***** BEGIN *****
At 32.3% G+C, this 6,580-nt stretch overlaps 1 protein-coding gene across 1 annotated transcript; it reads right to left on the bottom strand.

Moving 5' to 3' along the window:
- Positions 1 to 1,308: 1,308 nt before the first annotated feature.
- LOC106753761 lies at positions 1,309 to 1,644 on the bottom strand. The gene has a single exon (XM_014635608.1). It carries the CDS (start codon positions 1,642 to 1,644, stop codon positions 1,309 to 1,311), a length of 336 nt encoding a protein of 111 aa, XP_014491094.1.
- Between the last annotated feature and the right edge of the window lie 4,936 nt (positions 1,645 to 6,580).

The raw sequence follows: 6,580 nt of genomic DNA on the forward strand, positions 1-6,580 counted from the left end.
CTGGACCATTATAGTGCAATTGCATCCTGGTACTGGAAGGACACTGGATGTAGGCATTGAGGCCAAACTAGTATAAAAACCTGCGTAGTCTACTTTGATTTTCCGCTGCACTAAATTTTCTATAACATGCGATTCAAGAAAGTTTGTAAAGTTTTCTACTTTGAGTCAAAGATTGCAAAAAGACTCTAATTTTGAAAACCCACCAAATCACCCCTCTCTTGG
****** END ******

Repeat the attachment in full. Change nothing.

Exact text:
At 32.3% G+C, this 6,580-nt stretch overlaps 1 protein-coding gene across 1 annotated transcript; it reads right to left on the bottom strand.

Moving 5' to 3' along the window:
- Positions 1 to 1,308: 1,308 nt before the first annotated feature.
- LOC106753761 lies at positions 1,309 to 1,644 on the bottom strand. The gene has a single exon (XM_014635608.1). It carries the CDS (start codon positions 1,642 to 1,644, stop codon positions 1,309 to 1,311), a length of 336 nt encoding a protein of 111 aa, XP_014491094.1.
- Between the last annotated feature and the right edge of the window lie 4,936 nt (positions 1,645 to 6,580).

The raw sequence follows: 6,580 nt of genomic DNA on the forward strand, positions 1-6,580 counted from the left end.
CTGGACCATTATAGTGCAATTGCATCCTGGTACTGGAAGGACACTGGATGTAGGCATTGAGGCCAAACTAGTATAAAAACCTGCGTAGTCTACTTTGATTTTCCGCTGCACTAAATTTTCTATAACATGCGATTCAAGAAAGTTTGTAAAGTTTTCTACTTTGAGTCAAAGATTGCAAAAAGACTCTAATTTTGAAAACCCACCAAATCACCCCTCTCTTGG